Indian flavours at The Westin Doha
I guess it’s customary to start with a disclaimer. I am an Indian food snob. Having grown up on the cuisine, my tongue has been calibrated to isolate the imprint of asafetida, hunt out the depth of toasted cumin and savour the muskiness of fenugreek whenever they appear in dishes. I love all forms of Indian cuisine, and get really grumpy when flavours don’t hit the mark.
Which is good thing living in Doha because I’ve never had such consistently superb Indian food elsewhere. The options are quite simply unbelievable, ranging from tiny cafeterias to palatial dining rooms and even an outpost of a Michelin-starred chef (that would be Saffron Lounge by Vineet Bhatia). Crucially, most of them are exceedingly authentic. Which makes competition exceedingly tough.
So I was most intrigued that The Westin Doha would enter this market with not one but three different offerings, using the Festival of Light on October 30 as an anchor. I tried two of the culinary experiences in a span of a week as a guest of the hotel and have been raving about one in particular: Indian afternoon tea at Luxe.
Forget the scones, have a samosa. Can’t live without your cucumber sandwiches? Wait till you try the chicken tikka wraps. Love finger food? How about some chaat and pakora? Most of these snacks blend the convenience of street-food with flavours that delighted maharajas. Pile them up beautifully onto shiny tiered trays with bountiful pots of masala tea, and you have an elegant affair unlike any other afternoon tea in town. I shared one set with a friend and we polished off every blessed crumb in sight. The usual price of QR140 per set allows for two types of tea (or coffee), which I thought a nice touch, for my companion couldn’t do without her English breakfast.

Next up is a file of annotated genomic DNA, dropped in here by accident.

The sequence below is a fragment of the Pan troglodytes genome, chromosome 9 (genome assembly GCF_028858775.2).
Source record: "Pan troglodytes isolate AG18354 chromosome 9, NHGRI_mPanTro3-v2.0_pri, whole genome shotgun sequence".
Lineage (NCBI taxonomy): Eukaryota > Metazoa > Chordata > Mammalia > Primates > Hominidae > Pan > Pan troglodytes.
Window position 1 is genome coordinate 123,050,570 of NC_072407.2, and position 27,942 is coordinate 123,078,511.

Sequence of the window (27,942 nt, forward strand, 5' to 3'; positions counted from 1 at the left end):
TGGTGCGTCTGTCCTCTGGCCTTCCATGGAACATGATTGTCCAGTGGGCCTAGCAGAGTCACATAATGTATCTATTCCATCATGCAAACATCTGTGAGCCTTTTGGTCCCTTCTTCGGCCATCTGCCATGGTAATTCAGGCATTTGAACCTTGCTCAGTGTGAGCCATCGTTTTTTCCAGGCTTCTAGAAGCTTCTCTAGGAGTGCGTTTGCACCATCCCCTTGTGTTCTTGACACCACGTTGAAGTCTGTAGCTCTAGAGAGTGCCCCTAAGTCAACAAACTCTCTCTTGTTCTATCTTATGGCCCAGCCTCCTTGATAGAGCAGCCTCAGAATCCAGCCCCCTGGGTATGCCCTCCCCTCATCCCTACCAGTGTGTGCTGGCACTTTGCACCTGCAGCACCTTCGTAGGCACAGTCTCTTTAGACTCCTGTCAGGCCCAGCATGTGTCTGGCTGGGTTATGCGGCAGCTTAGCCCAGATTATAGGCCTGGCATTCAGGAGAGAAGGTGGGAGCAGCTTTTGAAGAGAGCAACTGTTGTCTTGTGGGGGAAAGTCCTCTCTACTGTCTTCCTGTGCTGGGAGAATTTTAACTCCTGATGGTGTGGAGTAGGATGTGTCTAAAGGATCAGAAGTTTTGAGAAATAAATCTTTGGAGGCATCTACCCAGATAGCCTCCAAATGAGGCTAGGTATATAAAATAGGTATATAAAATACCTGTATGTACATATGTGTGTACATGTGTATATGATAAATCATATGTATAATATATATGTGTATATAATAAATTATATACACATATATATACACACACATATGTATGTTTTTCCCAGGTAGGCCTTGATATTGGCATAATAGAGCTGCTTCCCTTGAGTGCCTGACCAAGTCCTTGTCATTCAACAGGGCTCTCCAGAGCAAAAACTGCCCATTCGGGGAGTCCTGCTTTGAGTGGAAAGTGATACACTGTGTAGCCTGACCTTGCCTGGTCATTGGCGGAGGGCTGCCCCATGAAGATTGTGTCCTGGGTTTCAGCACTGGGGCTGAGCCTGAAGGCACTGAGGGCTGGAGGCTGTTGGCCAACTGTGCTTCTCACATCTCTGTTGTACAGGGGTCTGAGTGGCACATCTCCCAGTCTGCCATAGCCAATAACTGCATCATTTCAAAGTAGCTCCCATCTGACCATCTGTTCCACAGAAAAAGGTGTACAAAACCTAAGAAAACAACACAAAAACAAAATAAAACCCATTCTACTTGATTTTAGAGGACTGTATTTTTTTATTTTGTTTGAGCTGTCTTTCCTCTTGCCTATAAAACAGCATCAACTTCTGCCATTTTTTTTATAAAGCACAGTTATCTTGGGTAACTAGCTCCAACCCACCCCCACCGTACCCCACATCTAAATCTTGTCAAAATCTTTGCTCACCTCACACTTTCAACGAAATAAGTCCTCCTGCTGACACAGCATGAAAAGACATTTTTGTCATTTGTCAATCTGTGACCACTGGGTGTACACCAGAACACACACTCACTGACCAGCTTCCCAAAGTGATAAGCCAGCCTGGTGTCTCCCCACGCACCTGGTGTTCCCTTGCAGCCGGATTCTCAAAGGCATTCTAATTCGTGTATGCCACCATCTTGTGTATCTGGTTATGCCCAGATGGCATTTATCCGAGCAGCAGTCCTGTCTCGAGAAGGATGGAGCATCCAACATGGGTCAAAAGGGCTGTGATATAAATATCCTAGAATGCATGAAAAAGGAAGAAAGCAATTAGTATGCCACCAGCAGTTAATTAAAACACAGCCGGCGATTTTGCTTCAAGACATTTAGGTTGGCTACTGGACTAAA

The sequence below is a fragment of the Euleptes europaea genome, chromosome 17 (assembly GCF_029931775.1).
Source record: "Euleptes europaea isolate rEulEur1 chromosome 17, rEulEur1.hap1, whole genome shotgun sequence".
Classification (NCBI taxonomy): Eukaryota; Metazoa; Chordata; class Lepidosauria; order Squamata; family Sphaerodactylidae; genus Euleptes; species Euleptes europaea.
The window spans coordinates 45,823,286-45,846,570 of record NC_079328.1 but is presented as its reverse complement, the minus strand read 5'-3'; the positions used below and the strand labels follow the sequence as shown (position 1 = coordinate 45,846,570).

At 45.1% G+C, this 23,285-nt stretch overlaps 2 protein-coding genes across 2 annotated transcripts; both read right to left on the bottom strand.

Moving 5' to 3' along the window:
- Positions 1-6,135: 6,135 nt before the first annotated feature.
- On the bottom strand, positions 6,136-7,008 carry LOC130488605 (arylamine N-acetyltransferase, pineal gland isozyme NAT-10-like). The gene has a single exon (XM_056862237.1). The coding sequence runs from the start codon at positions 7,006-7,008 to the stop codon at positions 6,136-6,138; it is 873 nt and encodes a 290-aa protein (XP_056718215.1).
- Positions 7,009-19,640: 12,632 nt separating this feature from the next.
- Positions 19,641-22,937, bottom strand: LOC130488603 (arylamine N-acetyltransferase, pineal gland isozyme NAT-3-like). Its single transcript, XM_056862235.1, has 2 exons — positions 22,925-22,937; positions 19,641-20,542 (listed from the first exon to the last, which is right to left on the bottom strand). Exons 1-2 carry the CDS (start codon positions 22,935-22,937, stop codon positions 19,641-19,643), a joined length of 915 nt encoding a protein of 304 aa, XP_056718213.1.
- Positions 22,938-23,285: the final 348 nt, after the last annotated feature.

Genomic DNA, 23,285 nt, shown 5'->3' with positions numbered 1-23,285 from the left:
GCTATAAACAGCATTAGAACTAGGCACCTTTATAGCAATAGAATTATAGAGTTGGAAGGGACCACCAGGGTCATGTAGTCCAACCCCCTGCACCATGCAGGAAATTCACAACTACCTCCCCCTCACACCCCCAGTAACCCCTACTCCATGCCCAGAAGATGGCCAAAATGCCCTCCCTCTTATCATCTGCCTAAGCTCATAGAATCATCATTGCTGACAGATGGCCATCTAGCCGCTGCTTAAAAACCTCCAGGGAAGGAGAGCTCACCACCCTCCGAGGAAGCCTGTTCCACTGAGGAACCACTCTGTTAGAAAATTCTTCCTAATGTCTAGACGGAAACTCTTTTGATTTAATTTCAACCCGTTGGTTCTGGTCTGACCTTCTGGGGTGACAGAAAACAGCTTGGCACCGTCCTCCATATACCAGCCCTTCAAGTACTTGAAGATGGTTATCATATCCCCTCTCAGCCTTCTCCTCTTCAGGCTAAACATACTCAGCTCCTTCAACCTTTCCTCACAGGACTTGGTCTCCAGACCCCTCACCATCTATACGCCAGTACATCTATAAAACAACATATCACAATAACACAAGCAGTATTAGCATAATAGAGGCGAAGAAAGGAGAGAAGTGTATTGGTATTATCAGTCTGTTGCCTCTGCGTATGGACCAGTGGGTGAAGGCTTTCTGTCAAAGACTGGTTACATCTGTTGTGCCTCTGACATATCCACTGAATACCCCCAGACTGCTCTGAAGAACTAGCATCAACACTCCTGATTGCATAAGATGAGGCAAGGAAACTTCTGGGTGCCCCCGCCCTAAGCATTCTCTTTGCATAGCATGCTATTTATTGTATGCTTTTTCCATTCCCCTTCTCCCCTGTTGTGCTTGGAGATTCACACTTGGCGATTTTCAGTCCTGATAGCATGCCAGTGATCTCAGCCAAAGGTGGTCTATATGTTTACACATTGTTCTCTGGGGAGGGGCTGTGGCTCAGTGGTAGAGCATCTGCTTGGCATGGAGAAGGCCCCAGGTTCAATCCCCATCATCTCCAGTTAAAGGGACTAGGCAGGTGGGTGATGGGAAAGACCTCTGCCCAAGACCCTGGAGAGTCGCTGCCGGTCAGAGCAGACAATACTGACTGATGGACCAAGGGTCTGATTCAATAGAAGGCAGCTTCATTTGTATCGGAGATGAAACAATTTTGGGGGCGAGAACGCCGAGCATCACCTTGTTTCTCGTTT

Later in the week, I tried Spicy Sunday at the all-day dining outlet Seasonal Tastes, which was essentially an Indian-themed dinner buffet. On the evening of my visit, the restaurant was heaving. Only two tables were unoccupied, which I thought impressive for a school night. I happen to like busy restaurants, because I know the food on the buffet will be fresh. The naans and parathas were constantly replenished; while the different meat and seafood tikkas were flying off the grills and onto plates. My most memorable dish that evening was the Keralan specialty shrimp moilee, spiced just right and breathing of coconut.
Judging by the crowds, Spicy Sunday is a hit. The regular rate is QR150 for the buffet with regular beverages. (Bottomless tipple is a QR100 surcharge.) On surface it sounds slightly steep, except SPG members get 20% off, and the restaurant is part of the 2-for-1 app deal that’s saturated the market. I believe today’s deal-hunting climate may account for the popularity of Spicy Sunday, which ultimately is excellent quality food in a five star-hotel. All of next week (Oct 30-Nov 4), Seasonal Tastes is going with a Diwali-themed Indian Week. I’ve been told every night will be much like a Spicy Sunday, with added entertainment.
The Westin’s foray into Indian cuisine is pretty successful. Coming from Indian food snob, some of the city’s competition better watch out.
Leave a Reply